- GS-2: Government policies and interventions for development in various sectors and issues arising out of their design and implementation.
- GS-3: Cyber Security
Context: India has recently sent an official delegation to Kabul, it was the first time that New Delhi signalled that it wanted a formal engagement with the Taliban.
- In 1996, when the Taliban came to power after tumultuous civil war, India, fearing a spillover on Kashmir insurgency, backed the Northern Alliance (opposing Taliban) with money and weapons.
- Taliban had a deep nexus with Pakistan and India bore the brunt of this nexus twice.
- During the 1999 hijacking of IC814, when the Pakistani hijackers took the plane to Kandahar, the then ruling Taliban acted as a support arm of the hijackers.
- Second, in 2008, the CIA traced the bombing of the Indian Embassy at Kabul to the Haqqani group, part of the Taliban and deeply embedded with the Pakistani security establishment. The bombing was reported to have been carried out at the orders of the ISI.
- With 9/11 and eventual US invasion of Afghanistan with the objective of eliminating terrorists, Taliban was ousted from power and a new Afghan government was installed under US security umbrella.
- Amidst the ongoing civil war (Taliban Vs US backed Afghan govt.), India invested money and energy into the rebuilding of Afghanistan and stood behind Afghan government.
- While Pakistan which had a huge role in the birth of the Taliban, had given Taliban leaders sanctuary after the 2001 US invasion, continued to support Taliban with money and weapons
- But by 2010, with increasing doubts about the US continuance, India was once again considering reaching out to the Taliban.
- Mullah Abdul Salam Zaeef, an Afghan diplomat who was the Afghan ambassador to Pakistan during Taliban regime, made visits to India showing India keeping a door open to the Taliban.
- Reaching out to Taliban was considered necessary as New Delhi did not want to be left out or marginalised in the Afghanistan of the future
- But with Pakistan continuing to loom large, New Delhi did not have the will to pursue the plan seriously.
- After getting Osama bin Laden in Pakistan in 2011, the Obama Administration was getting ready to declare an end to the war, and the US and the Taliban had already made tentative contact towards talks.
- As talks between the Taliban and the Trump Administration took off, the Indian establishment decided to put its weight behind President Ashraf Ghani and the government of Afghanistan, which had been left out of the talks.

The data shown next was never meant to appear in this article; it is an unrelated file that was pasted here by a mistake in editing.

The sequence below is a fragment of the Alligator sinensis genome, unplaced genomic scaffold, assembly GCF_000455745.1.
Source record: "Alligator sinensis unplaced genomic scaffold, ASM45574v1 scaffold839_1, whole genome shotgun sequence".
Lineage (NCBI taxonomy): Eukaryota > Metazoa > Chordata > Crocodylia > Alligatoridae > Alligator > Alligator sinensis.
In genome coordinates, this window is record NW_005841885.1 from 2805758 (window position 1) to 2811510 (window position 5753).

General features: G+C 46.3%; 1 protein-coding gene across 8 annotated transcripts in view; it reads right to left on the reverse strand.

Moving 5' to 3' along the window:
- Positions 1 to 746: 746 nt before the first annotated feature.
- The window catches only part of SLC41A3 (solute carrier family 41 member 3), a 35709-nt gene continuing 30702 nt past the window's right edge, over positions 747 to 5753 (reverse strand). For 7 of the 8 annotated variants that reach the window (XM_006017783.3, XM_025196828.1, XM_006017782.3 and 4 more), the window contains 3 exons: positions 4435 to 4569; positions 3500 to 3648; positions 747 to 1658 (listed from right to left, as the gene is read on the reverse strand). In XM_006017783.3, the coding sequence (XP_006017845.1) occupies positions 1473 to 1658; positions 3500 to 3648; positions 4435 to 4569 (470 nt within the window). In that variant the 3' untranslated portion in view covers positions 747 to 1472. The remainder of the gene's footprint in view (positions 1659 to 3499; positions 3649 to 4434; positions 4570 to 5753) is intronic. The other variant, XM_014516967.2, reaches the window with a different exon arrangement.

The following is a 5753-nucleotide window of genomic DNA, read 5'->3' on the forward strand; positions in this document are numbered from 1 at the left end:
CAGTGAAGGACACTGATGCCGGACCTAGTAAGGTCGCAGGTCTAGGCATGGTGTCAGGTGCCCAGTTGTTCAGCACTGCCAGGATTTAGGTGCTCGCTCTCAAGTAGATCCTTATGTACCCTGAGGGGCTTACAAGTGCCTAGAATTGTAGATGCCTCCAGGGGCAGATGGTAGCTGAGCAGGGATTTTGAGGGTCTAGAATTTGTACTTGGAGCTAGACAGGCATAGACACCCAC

- When it became increasingly clear that Taliban would return to power, India flagged “concerns” about terrorism, even as it looked for a seat at the table in any of the several regional groups, and also for openings to the Taliban.
- One view was to build relations with factions in the Taliban that were opposed to Pakistan, but there was little clarity on how strong such factionalism was, and if such factions had any influence.
- An Indian diplomat who had been approached by a Taliban leader once in a foreign capital said talking to the Taliban was “the same as talking to the ISI”.
- It was evident that India had missed the bus.
- Pakistan had delivered the Taliban to the Trump Administration for talks.
- Russia was backing the Taliban fully as the future ruler of Afghanistan, seeing it as a failure of USA
- Iran, also glad at America’s defeat at the hands of the Taliban, hosted a delegation of the Shia-persecuting group in Tehran.
- China leveraged its relationship with Pakistan to get a foot into Kabul.
- India shuttered its embassy in Kabul in August 2021, days before the Taliban takeover, but has maintained a line of communication with them.
- In September 2021, India’s Ambassador to Qatar met Sher Mohammad Abbas Stanekzai, a senior Taliban official, at the Indian Embassy in Doha.
- In October 2021, Indian officials met the Taliban’s Deputy Prime Minister in Moscow at a regional conference on Afghanistan
- Later, New Delhi sent humanitarian assistance, including wheat, COVID-19 vaccines and winter clothes, to Afghanistan when the country was facing a near-total economic collapse.
- Did not want to upset Afghan Government:
- If New Delhi chooses to engage the Taliban directly, it could have made Afghanistan President Ashraf Ghani, thus far India’s trusted partner, uneasy.
- This could potentially nudge him to look towards China for national security and personal political survival.
- Dilemma of whom to Talk to in Taliban
- New Delhi faces difficulty as to whom to talk to within the Taliban given that it is hardly a monolith. New Delhi also had little access to the fighters on the ground in Afghanistan.
- Moral Principles cautioning against the rush to engage
- Taliban faced global criticism, including from India, in its earlier avatar for its conservative & anti-Democratic Policies.
- Due to lack of evidence about whether Taliban is a changed outfit now, New Delhi did not want to court the Taliban so soon.
- More so, there was little clarity about what the Taliban’s real intentions are going forward and what they would do after ascending to power in Kabul.
- Pakistan Factor
- There was always the possibility of Pakistan acting out more aggressively against India in Kashmir if India were to establish deeper links with the Taliban.